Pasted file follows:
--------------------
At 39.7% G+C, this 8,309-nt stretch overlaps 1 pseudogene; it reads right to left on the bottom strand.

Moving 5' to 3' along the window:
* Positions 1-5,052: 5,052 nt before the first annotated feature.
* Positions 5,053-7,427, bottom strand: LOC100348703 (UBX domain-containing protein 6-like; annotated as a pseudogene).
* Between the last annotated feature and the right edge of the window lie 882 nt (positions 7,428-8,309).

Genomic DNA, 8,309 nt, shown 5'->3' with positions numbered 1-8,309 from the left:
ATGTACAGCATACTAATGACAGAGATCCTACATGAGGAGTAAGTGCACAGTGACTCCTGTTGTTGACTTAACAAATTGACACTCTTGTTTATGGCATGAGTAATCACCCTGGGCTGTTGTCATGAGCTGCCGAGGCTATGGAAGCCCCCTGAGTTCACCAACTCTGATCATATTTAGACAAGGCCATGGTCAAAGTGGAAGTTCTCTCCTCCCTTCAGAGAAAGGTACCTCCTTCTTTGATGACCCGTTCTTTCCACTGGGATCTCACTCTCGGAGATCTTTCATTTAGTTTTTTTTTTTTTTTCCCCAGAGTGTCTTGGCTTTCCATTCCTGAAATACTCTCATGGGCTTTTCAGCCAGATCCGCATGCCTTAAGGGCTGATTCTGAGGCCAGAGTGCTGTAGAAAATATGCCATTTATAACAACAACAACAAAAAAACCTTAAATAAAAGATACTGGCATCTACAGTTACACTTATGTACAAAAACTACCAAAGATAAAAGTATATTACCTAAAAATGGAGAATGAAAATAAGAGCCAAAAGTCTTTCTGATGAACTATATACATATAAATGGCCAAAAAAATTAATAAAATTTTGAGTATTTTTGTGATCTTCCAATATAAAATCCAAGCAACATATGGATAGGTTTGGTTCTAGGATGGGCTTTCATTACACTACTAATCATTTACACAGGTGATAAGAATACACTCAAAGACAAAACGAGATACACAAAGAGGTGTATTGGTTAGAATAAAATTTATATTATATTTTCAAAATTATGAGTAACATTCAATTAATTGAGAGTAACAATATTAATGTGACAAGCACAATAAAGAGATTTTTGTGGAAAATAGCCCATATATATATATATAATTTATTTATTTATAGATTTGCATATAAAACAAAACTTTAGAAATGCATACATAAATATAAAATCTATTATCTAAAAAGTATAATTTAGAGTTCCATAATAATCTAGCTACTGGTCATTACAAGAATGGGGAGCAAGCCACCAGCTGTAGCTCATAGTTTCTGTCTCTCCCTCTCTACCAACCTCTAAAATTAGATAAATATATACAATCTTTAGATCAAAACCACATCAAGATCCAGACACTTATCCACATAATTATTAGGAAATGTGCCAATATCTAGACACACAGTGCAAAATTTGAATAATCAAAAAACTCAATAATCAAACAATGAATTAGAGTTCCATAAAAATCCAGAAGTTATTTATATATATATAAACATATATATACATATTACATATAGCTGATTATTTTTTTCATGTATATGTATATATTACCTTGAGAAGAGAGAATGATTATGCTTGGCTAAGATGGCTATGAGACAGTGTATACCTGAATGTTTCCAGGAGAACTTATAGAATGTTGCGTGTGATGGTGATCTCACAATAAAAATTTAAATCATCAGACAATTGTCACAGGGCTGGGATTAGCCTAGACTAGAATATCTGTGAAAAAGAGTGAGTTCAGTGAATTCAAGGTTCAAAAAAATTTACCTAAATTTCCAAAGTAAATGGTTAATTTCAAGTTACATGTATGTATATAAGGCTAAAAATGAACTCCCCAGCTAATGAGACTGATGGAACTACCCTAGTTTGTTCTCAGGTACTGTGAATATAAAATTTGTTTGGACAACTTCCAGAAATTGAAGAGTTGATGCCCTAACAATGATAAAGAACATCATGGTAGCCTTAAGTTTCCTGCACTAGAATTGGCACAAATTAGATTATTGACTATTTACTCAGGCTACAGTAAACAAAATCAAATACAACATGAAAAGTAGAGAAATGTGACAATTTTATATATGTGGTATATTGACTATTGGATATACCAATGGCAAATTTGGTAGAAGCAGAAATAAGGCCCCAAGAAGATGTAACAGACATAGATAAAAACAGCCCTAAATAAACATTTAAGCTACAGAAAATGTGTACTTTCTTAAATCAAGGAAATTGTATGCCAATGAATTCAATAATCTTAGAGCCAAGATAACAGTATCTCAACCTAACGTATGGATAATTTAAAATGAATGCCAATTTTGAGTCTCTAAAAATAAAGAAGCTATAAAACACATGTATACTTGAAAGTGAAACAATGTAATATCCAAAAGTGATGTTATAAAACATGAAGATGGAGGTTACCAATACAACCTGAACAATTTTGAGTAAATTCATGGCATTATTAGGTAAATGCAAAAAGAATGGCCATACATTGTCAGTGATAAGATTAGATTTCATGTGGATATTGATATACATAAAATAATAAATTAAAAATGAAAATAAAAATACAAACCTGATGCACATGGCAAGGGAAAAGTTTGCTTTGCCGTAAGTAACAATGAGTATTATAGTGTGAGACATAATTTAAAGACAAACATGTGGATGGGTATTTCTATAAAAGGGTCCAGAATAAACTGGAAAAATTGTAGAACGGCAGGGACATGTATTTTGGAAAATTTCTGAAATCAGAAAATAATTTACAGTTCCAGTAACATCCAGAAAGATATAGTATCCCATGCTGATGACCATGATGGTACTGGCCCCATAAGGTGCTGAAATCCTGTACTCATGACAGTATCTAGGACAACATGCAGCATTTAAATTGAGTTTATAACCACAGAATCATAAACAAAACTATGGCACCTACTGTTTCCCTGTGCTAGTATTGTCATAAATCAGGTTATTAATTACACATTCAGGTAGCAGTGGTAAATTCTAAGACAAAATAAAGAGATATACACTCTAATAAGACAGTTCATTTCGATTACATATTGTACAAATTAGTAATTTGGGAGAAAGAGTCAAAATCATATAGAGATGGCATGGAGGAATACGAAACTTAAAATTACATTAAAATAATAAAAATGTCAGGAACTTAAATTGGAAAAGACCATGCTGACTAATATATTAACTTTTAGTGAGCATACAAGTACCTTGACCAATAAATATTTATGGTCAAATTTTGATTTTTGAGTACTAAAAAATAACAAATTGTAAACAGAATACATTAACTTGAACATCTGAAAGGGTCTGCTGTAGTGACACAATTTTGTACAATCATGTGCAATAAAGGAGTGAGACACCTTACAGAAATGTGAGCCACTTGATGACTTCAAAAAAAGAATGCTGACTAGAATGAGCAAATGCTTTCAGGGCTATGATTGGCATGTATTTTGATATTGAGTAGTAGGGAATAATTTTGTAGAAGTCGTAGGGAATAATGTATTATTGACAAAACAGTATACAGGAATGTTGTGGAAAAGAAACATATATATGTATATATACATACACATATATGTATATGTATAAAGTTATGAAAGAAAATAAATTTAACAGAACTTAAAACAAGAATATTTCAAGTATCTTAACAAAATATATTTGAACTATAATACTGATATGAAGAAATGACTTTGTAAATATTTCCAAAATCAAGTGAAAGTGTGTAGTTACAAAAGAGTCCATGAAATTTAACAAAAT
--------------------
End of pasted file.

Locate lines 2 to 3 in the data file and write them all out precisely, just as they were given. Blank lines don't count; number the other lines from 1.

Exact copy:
Moving 5' to 3' along the window:
* Positions 1-5,052: 5,052 nt before the first annotated feature.